“Geocaching was invented in May 2000, within days of the US Government switching off the security restrictions on global positioning systems that limited the accuracy of civilian receivers. A Portland computer consultant, Dave Ulmer, posted a message online that he had hidden a plastic bucket with software, videos, books, food, money and a slingshot in the woods near Portland, says the author of Geocaching For Dummies, Joel McNamara. “He used his GPS receiver to record the latitude and longitude and encouraged others to try to find it,” McNamara says.”

“Geocaching is “a high-tech treasure hunt for adults” – at least, that is the most succinct explanation enthusiasts can offer. A striking mix of the latest network technologies, unregulated gaming and muddy-boots bushwalking, it’s an activity that didn’t exist nine years ago. Now there are about 1 million cachers who participate worldwide, an estimated 13,000 of them in Australia. More get hooked all the time.

“Cachers refer to the wider public – the uninitiated hordes ignorant of their secret missions – as “muggles”, after the non-magic folk in the Harry Potter books. A cache that has been disturbed or trashed is said to have been “muggled”.

“Science writer Darren Osborne, who has been geocaching since mid-2003, says: “When I started, it was very much a clandestine activity. There are a number of people who do like the secrecy of geocaching and want to keep it that way but as more and more people find out about it, it becomes a bit harder to retain that secret squirrel, Get Smart stuff.”

“It’s not really about the treasure hidden inside the caches – typically trinkets from $2 shops or small toys. It’s about finding it. Caches are not buried but they are concealed – in tree trunks, under benches, under stones, sometimes even in fence posts or landmarks.

[…]

“Geocaching was invented in May 2000, within days of the US Government switching off the security restrictions on global positioning systems that limited the accuracy of civilian receivers. A Portland computer consultant, Dave Ulmer, posted a message online that he had hidden a plastic bucket with software, videos, books, food, money and a slingshot in the woods near Portland, says the author of Geocaching For Dummies, Joel McNamara. “He used his GPS receiver to record the latitude and longitude and encouraged others to try to find it,” McNamara says.”

Adult Hide and Seek, The Sydney Morning Herald

All is full of love

Bjork, robots… the uncanny.

“Modern concepts of the uncanny can be traced back to two major essays: Wilhelm Jentsch’s, ‘On the Psychology of the Uncanny’ (1906), and Freud’s ‘The Uncanny’ (1919). 1919 also saw the release of The Cabinet of Dr. Caligari, Rutherford’s discovery of the proton, the first episode of the constantly re-animated ‘Itchy and Scratchy’(according to the internal history of ‘The Simpsons’) and the Theremin invented by its namesake, making it a good year all round. The ‘uncanny’ derives from the German unheimlich, loosely seen as meaning ‘un homely’. There are many readings and interpretations of the term, but many centre upon the concept of the animation of apparently inanimate objects, and can be applied to technologies including the animated image, the dislocated and disembodied voice when using a mobile phone, and the ‘uncanny valley’ of cybernetic automata.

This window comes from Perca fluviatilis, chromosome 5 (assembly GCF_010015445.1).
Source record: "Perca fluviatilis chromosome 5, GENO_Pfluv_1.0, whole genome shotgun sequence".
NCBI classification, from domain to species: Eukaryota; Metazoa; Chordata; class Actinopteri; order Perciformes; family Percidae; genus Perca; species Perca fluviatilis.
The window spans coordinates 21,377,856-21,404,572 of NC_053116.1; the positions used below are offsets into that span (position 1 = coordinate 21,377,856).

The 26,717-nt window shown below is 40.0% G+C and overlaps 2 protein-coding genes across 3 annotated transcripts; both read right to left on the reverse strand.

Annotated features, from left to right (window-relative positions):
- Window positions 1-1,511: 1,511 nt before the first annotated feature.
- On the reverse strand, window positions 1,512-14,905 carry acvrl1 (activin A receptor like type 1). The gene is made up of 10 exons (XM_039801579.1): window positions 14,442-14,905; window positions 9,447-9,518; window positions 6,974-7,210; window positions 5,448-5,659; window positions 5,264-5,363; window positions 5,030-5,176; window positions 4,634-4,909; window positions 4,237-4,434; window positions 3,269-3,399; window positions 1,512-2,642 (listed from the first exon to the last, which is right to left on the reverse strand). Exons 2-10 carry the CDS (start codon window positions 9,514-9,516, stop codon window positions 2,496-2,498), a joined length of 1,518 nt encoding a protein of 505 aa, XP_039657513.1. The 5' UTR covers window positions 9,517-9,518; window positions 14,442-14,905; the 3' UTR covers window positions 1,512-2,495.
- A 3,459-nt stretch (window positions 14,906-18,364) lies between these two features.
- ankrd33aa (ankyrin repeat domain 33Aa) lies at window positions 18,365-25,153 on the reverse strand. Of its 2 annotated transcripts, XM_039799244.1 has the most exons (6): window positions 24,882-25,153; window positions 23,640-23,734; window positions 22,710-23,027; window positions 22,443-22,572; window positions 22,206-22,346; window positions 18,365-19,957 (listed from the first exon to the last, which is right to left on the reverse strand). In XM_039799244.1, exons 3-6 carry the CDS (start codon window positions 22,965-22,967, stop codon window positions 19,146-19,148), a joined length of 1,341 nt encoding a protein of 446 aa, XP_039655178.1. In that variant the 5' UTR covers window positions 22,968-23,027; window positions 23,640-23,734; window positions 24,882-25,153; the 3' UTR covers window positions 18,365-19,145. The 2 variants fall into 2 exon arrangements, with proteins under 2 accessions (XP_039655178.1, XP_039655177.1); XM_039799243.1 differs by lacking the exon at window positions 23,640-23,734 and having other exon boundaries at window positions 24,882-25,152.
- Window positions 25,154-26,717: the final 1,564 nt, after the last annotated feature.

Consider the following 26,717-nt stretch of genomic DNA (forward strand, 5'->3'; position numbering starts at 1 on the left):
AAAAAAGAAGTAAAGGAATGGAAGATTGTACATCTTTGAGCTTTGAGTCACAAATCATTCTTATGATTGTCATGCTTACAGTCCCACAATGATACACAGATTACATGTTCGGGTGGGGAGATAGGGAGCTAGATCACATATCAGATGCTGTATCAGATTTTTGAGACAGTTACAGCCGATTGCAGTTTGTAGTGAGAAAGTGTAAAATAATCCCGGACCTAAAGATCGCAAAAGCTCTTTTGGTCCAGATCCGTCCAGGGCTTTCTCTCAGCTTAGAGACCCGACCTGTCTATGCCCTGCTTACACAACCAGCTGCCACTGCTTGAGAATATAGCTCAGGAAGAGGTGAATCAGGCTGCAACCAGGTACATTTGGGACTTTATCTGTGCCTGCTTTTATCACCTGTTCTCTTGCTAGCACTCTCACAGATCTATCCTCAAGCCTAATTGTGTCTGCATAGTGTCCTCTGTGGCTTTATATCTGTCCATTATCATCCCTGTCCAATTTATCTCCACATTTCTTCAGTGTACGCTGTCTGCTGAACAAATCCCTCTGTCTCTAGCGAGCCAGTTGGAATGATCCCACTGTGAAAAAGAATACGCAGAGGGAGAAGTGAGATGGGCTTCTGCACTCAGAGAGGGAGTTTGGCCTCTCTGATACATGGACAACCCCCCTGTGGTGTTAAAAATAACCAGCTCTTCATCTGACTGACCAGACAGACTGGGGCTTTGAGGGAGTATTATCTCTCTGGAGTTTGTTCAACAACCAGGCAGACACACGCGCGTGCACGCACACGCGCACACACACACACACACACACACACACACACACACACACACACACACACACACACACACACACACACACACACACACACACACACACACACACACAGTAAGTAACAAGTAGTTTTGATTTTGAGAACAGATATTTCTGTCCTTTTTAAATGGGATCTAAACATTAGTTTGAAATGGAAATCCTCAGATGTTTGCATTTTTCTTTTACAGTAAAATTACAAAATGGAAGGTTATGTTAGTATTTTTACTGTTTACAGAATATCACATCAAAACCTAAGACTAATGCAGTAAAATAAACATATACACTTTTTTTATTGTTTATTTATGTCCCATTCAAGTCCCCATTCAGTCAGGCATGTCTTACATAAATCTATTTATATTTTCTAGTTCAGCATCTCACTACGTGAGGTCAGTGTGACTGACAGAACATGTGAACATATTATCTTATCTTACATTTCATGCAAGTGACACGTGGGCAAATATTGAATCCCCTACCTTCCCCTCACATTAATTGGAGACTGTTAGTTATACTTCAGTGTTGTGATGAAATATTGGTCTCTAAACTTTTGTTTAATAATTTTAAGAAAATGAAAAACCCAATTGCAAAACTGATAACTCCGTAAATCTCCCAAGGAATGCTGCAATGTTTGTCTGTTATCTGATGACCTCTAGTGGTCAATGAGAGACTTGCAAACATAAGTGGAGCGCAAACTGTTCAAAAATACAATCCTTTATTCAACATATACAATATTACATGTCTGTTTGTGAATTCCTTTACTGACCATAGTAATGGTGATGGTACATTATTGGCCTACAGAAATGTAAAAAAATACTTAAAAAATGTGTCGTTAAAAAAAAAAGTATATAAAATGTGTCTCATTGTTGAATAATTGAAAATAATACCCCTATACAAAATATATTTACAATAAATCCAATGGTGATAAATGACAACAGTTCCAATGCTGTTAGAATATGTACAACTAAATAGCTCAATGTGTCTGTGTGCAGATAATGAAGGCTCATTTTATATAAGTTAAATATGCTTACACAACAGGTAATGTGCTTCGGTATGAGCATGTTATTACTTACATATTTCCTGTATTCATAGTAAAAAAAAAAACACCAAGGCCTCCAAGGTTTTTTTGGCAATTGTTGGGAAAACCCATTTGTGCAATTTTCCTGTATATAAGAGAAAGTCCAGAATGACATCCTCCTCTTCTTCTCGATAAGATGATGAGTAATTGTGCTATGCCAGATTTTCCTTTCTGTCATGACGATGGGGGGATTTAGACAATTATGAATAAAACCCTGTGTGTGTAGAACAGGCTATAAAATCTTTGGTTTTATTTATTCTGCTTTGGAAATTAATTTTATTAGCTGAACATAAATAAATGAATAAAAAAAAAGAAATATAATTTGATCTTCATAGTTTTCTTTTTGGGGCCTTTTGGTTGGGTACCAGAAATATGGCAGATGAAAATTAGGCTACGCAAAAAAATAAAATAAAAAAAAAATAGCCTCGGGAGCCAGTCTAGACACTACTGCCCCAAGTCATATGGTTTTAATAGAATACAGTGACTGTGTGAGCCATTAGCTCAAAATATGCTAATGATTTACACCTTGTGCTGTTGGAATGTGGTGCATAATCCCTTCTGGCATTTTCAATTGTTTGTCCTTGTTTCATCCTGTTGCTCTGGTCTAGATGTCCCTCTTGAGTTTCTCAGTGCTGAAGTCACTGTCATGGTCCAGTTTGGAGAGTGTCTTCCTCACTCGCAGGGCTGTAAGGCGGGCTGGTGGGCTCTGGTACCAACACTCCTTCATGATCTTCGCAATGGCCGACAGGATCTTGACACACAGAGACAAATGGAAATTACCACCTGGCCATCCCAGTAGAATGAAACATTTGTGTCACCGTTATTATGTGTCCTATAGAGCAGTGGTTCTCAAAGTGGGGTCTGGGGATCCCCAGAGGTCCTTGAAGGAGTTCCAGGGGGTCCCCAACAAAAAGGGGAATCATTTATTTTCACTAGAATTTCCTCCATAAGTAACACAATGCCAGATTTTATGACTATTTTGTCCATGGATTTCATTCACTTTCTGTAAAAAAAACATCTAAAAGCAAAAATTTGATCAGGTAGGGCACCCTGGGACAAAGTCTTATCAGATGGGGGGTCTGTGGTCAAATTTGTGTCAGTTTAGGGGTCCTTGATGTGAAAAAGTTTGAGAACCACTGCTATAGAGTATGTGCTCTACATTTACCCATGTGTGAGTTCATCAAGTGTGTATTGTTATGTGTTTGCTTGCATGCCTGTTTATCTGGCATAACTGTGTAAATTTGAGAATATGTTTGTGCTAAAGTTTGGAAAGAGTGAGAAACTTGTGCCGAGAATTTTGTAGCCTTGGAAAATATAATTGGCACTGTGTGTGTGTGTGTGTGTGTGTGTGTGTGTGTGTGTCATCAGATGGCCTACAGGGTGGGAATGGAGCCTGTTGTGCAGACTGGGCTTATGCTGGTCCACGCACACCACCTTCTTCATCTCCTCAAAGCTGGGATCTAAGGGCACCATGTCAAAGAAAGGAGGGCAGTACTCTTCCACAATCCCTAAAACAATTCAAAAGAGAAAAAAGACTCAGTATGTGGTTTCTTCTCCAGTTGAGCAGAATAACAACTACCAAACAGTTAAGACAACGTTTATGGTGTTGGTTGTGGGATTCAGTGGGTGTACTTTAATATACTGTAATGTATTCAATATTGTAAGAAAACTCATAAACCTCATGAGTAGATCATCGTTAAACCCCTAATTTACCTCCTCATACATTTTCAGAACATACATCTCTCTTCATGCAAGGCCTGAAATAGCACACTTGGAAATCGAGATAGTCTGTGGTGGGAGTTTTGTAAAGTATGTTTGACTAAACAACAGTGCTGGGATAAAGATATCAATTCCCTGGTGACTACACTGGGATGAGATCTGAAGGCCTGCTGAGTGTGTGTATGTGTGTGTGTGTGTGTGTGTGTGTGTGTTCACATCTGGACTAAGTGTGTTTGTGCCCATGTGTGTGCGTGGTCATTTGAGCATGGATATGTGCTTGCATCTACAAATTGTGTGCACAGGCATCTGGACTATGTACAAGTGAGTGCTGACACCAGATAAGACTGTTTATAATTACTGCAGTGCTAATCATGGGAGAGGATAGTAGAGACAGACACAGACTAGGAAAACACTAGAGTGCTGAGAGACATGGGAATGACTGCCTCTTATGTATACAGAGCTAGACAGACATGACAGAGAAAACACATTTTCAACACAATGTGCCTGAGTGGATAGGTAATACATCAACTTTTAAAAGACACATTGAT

“However, a base characteristic of the uncanny as argued by both Freud and Jentsch is that it occurs when animate and inanimate objects become confused, when objects behave in a way which imitate life, and thus blur the cultural, psychological and material boundaries between life and death, leading to what Jentsch called ‘Intellectual Uncertainty’- that things appear not to be what they are, and as such our reasoning may need re-structuring to make sense of the phenomenon.

“The simplest and most universal example of this is the reanimation of the dead; ghosts, zombies, poltergeist activity and communication from the ‘other side’ all form part of the psychology of the relationship that the living have towards the dead, and towards their own death. A corpse creates feelings of the uncanny as it is life-like (for it was once alive), and reminds the viewer of his or her own approaching death, the animate imagining the inanimate, and the possibility that the inanimate could be animated again.”

Technology and The Uncanny

You look smashing in that dress

By the year 2050, Levy claims, social attitudes and robotic technologies will have evolved to the point that “humans will fall in love with robots, humans will marry robots, and humans will have sex with robots, all as (what will be regarded as) ‘normal’ extensions of our feelings of love and sexual desire for other humans”

“In 1816, the German Romantic fabulist ETA Hoffmann published his unsettling short story “The Sandman”, in which a moody university student falls in love with and passionately woos a pretty but uncommonly reserved young woman, only to lose his mind and leap to his death when he discovers that she is in fact a cunningly built automaton.

“A century later, when Sigmund Freud wrote his essay on “The Uncanny”, tracing the various ways that corpses, ghosts, coincidences, and other things ambiguously suspended between one order of being and another can provoke unease and alarm, it was no accident that out of all the literary examples he could have chosen from, Freud picked Hoffmann’s “Sandman” for his Exhibit A. It was as true then as it is now: nothing says “creepiness defined” like the prospect of human intimacy with robots.

“This is apparently news to David Levy. Or if it isn’t, don’t look for the evidence in his oddly – very oddly – fascinating new book, Love and Sex With Robots. Levy’s thesis (and it’s precisely that: at the age of 61, after decades as a successful, self-taught expert on computer chess, he submitted this book by way of a dissertation to the University of Maastricht’s computer science department and came away with a PhD) is as straightforward as it is brazen.

“By the year 2050, Levy claims, social attitudes and robotic technologies will have evolved to the point that “humans will fall in love with robots, humans will marry robots, and humans will have sex with robots, all as (what will be regarded as) ‘normal’ extensions of our feelings of love and sexual desire for other humans”.

Want to do the Turing test in bed?